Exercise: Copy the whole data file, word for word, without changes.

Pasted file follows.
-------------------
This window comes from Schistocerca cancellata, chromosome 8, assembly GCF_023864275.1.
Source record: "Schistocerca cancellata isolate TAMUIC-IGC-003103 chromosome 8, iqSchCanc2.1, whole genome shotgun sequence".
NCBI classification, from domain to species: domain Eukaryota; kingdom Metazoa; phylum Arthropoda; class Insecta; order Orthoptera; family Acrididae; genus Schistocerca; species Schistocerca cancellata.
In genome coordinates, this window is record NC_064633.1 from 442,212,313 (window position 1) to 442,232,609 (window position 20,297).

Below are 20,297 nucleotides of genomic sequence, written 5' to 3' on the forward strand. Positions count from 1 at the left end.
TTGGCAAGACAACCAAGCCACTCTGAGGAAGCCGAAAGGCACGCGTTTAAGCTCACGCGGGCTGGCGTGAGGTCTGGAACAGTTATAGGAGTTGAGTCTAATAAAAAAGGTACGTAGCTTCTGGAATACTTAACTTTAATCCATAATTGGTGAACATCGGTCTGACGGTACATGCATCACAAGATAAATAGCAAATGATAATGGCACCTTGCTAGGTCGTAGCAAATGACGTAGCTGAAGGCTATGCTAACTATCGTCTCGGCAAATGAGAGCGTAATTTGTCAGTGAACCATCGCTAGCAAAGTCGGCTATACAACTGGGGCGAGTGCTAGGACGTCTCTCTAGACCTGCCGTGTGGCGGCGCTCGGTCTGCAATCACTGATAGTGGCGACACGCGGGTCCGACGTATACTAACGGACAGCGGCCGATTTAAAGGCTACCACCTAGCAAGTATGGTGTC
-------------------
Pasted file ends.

This window comes from Schistocerca cancellata, chromosome 8, assembly GCF_023864275.1.
Source record: "Schistocerca cancellata isolate TAMUIC-IGC-003103 chromosome 8, iqSchCanc2.1, whole genome shotgun sequence".
NCBI classification, from domain to species: domain Eukaryota; kingdom Metazoa; phylum Arthropoda; class Insecta; order Orthoptera; family Acrididae; genus Schistocerca; species Schistocerca cancellata.
In genome coordinates, this window is record NC_064633.1 from 442,212,313 (window position 1) to 442,232,609 (window position 20,297).

Below are 20,297 nucleotides of genomic sequence, written 5' to 3' on the forward strand. Positions count from 1 at the left end.
TTGGCAAGACAACCAAGCCACTCTGAGGAAGCCGAAAGGCACGCGTTTAAGCTCACGCGGGCTGGCGTGAGGTCTGGAACAGTTATAGGAGTTGAGTCTAATAAAAAAGGTACGTAGCTTCTGGAATACTTAACTTTAATCCATAATTGGTGAACATCGGTCTGACGGTACATGCATCACAAGATAAATAGCAAATGATAATGGCACCTTGCTAGGTCGTAGCAAATGACGTAGCTGAAGGCTATGCTAACTATCGTCTCGGCAAATGAGAGCGTAATTTGTCAGTGAACCATCGCTAGCAAAGTCGGCTATACAACTGGGGCGAGTGCTAGGACGTCTCTCTAGACCTGCCGTGTGGCGGCGCTCGGTCTGCAATCACTGATAGTGGCGACACGCGGGTCCGACGTATACTAACGGACAGCGGCCGATTTAAAGGCTACCACCTAGCAAGTATGGTGTC